We found the town and then drove up a winding hill to find the guest house, Duncrone B&B, which was a little way out of the town proper, but find it we did, sitting there with a commanding view out across the bay. The house sat a fair way back from the road on a plot of land that I surmised had all once been owned by the house but the part fronting the road had been sold-off to build more houses as three of them now sat there. The driveway to Duncrone, an impressively large building, went down along one side of the plot of land. Yes, pure supposition on my part but that’s exactly how it looked.

After we’d unpacked enough for an overnight stay, we walked back the mile or so into the town, no great chore on this cloudless summer afternoon. On the way up we’d passed the ruins of an old church and next to that stood a round-tower, both appeared to be of some antiquity, so naturally, on our walk down we stopped and stepped into the ruins of the church.

St. Declan’s Church, some sources cite it as a Cathedral, is dedicated to St. Declán of Ardmore who, in the 5th century AD, founded a monastery in Ardmore some years, apparently, before St. Patrick got the gig as the main man, so the place must have been awash with serpents back then.

The church itself, or ruins thereof, date from the 12th century, the walls only remain, roofless, but none the less fascinating for all that, there being many stone panels depicting scenes from the bible and a pair of Ogham Stones which probably date from the 5th or 6th century.

No, I had no idea what Ogham Stones were or are but apparently, they are stones into which have been inscribed passages in the ancient Ogham language, a language used extensively on the island of Ireland in one form or another between the 4th and 9th centuries (e&oe).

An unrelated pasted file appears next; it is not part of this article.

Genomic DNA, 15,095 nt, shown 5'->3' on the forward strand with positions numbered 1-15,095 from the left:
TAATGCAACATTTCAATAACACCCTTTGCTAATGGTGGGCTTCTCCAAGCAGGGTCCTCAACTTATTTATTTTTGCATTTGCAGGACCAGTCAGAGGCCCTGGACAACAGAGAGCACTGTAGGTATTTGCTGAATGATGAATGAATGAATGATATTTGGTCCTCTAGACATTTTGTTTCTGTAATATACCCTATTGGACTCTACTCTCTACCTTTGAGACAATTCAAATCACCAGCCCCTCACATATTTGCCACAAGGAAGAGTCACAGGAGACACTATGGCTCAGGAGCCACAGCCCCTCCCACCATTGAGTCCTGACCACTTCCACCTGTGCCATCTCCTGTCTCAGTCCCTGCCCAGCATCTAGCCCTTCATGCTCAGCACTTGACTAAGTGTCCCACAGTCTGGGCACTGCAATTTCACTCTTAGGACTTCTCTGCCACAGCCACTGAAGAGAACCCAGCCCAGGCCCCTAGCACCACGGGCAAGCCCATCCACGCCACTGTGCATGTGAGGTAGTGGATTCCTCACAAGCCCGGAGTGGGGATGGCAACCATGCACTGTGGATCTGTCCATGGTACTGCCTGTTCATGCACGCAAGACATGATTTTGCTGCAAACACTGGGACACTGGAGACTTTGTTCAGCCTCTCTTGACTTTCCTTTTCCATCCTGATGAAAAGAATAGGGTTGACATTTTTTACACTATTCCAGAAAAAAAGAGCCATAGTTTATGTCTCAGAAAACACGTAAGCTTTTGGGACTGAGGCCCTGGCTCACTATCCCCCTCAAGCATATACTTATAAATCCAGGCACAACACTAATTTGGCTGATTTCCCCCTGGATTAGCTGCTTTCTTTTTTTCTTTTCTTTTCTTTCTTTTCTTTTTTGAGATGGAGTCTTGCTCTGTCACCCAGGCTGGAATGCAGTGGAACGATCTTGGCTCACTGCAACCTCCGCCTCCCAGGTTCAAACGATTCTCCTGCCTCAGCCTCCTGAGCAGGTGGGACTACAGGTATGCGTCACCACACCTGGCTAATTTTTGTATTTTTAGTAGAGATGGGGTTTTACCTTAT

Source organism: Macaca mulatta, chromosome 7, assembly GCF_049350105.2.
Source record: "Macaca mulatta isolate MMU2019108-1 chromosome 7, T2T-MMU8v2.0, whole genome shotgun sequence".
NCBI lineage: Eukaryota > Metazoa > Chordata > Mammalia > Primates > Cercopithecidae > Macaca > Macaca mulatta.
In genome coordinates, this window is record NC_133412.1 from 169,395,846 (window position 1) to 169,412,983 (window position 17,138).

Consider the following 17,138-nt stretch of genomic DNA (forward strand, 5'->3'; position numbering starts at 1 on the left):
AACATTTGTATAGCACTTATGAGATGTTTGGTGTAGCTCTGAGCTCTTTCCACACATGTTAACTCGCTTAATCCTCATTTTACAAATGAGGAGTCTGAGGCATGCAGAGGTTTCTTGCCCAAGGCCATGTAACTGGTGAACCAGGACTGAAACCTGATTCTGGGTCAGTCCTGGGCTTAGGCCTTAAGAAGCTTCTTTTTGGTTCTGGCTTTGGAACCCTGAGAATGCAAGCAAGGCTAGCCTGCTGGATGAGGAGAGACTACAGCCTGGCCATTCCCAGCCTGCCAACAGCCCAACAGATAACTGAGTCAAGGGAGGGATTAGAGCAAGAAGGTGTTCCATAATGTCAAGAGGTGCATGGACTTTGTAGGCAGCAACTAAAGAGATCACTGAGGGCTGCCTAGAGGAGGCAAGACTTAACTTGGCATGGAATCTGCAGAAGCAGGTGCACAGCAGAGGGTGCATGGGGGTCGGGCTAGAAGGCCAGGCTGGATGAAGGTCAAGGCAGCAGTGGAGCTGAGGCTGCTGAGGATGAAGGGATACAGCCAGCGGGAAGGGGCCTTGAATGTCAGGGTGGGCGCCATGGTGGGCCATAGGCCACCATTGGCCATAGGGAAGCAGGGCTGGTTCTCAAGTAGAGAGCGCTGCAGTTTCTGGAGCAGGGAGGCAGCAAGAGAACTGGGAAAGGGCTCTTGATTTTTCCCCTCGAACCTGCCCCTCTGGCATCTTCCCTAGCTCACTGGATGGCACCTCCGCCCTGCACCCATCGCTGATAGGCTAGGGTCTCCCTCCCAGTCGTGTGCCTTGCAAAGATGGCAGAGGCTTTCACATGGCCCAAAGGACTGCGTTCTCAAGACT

Close by the church is a round tower, about 30 m high which also dates from the 12th century, its small, conical roof was also missing at one point but had been restored around 1856. The tower is about 5 m in diameter at the bottom, reducing to around 3 m just below the restored conical top. The tower was used as a refuge from attack, the walls being just over a metre thick at the base. There is a door set about 4 m above ground level and it is postulated that was accessed by means of ladders that would be pulled up once the people taking shelter had ascended.

We left the church and tower and walked down into the town, making a beeline for the beach. The tide was out revealing a shallow expanse of sand leading to the water’s edge where small groups of people dotted along the tideline were paddling and swimming.

After a bit of beachcombing, we went in search of an eatery, found an eatery, and ate and after our meal and a few drinks, we took a leisurely stroll back to the seafront and then up the hill, past the church and tower and along the narrow road towards the Duncrone. There were no streetlights on the road that we walked along, but the night was clear, the Moon was a few days from full and we had no difficulty seeing where we were going once our eyes had acclimatised to the dark after we’d left the town streetlighting behind. We arrived, like dirty stop outs, sometime after 23:00.